Sen. Susan Collins is clearly not happy with Senate Majority Leader Chuck Schumer, and she hasn't been for a long while.
In an interview this week with Politico, she called his recent criticisms of her "extraordinary" and said: "Why Chuck seems to be going out of his way to alienate the most bipartisan member of the Senate is a mystery to me."
She was focused on Schumer's recent comments during a CNN interview. Asked by Anderson Cooper whether Democrats should have tried harder to get Republican votes on the COVID relief bill, he said: "We made a big mistake in 2009 and '10. Susan Collins was part of that mistake. We cut back on the stimulus dramatically, and we stayed in recession for five years. And what was offered by the Republicans was so far away from what's needed, so far away from what Biden proposed, that he thought that they were not being serious in wanting to really negotiate."
It wasn't even that harsh of a statement — he was criticizing his own failings, and saying Collins was a part of that.
Collins didn't have much of a substantive response to Schumer's claims in the Politico interview, but she pivoted to a grievance she's been nursing against Schumer for over a year.
"It must just reflect his extraordinary frustration at having wasted $100 million in the state of Maine in an attempt to defeat me," Collins said. "And for me to win by a strong margin."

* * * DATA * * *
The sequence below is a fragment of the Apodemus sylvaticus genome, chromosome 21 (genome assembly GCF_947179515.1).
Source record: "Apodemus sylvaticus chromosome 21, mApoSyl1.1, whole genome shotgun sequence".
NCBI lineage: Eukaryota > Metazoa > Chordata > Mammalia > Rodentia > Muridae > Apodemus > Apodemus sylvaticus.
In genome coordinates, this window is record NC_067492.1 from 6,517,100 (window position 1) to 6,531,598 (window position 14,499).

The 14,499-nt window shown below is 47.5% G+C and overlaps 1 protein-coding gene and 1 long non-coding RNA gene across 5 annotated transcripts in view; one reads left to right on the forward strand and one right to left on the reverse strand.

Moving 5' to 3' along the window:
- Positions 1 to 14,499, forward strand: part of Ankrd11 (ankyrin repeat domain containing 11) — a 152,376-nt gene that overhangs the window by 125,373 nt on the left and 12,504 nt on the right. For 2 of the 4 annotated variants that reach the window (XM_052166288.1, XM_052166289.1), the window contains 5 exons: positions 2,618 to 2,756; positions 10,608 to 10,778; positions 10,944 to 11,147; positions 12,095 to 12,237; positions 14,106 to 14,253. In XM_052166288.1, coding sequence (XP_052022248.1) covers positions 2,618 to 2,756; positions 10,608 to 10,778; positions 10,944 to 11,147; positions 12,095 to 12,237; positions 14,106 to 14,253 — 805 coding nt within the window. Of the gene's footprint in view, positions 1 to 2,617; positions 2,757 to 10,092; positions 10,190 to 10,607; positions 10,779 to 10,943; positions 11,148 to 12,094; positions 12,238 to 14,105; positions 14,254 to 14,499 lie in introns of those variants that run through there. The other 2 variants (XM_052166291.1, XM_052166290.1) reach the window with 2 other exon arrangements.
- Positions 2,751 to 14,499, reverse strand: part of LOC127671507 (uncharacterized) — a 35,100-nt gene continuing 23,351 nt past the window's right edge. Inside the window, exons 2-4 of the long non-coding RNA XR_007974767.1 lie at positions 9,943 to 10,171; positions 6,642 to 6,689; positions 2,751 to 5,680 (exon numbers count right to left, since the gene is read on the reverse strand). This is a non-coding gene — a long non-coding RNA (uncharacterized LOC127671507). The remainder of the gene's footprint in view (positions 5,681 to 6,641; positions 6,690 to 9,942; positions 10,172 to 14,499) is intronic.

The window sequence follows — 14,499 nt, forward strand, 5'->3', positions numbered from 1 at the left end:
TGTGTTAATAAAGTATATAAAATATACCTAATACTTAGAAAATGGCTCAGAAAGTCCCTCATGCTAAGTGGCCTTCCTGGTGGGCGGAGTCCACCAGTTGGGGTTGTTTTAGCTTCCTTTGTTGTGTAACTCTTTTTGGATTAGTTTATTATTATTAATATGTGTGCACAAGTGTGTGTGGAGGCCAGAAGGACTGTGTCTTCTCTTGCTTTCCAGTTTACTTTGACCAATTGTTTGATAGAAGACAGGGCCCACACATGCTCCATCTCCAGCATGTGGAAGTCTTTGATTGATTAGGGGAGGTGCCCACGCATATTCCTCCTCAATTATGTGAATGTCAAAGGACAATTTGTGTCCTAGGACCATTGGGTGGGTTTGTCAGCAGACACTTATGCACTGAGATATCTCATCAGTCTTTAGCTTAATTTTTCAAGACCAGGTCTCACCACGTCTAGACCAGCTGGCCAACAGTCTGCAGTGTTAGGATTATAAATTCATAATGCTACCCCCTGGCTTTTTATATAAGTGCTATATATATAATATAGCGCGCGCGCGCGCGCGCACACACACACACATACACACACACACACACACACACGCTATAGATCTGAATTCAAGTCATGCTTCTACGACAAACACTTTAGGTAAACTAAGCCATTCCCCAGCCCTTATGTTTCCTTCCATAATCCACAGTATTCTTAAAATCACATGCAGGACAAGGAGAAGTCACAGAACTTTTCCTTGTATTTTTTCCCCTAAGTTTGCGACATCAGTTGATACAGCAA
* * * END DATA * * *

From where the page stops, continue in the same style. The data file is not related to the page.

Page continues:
Point, Collins. Schumer really did seek to take her down in 2020, and he failed miserably. She was seen as one of the most vulnerable Republicans in the Senate, but the polling in her race turned out to be way off. As it happens, she's still wildly popular in her state and likely knows Maine better than anyone else. A lot of her critics, including this writer, were wrong about her vulnerability.
But while she can rightly tout her victory over those who tried to take her down, her indignation over the attempt is pretty galling. She knows she's in politics, she knows she's a Republican. She should expect that Democrats will want to replace her — yet somehow finds herself shocked and appalled at the prospect.
"If I had been in his shoes, I would have acted differently and done outreach to say: 'Well, I tried to knock you off three times. It didn't work. I hope we can still work together,'" she told Politico.
Other Republicans chimed in for the piece to defend Collins and criticize Schumer's remarks. But the whole thing comes off oddly childish. It's certainly true, of course, that lawmakers' feelings matter and poisoning a relationship in politics can result in worse outcomes for one's side. But it's frankly shocking to see a politician herself centering these issues in the narrative, acting as if it's reasonable if the votes she casts on issues of national importance are appropriately decided based on how nice Schumer was to her that day.
The response a politician might give if they weren't trying to make the story all about their own personal feelings would be something like this: "Schumer can say whatever he wants about me, what ultimately matters is that I serve the American people and the people of my state to the best of ability."